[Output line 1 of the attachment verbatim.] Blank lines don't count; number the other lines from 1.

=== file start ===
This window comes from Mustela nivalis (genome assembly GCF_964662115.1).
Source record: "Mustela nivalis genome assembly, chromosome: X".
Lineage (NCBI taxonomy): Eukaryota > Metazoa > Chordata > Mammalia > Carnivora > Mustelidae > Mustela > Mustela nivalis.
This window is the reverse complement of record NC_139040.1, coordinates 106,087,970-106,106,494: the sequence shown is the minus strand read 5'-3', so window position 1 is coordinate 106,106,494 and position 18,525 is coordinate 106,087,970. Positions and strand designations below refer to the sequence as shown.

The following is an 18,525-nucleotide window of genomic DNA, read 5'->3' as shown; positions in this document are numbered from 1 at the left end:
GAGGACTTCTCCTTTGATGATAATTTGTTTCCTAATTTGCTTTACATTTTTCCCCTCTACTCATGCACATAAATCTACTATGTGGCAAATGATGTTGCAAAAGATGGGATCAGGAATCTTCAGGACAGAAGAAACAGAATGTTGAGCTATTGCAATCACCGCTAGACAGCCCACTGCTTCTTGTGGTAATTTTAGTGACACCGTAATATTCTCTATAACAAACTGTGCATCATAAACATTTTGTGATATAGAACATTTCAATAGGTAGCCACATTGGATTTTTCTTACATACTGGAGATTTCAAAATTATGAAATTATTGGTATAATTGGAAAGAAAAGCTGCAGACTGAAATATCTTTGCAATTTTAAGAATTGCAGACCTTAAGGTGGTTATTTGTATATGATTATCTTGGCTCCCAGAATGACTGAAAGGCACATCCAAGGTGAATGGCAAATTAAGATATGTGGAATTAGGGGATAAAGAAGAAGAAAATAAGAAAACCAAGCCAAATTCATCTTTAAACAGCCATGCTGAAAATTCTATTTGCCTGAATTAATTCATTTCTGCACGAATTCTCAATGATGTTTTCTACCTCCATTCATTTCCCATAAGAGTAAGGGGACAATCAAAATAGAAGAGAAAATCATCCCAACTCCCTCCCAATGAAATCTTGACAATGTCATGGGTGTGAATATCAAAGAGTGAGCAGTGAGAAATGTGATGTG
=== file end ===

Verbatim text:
This window comes from Mustela nivalis (genome assembly GCF_964662115.1).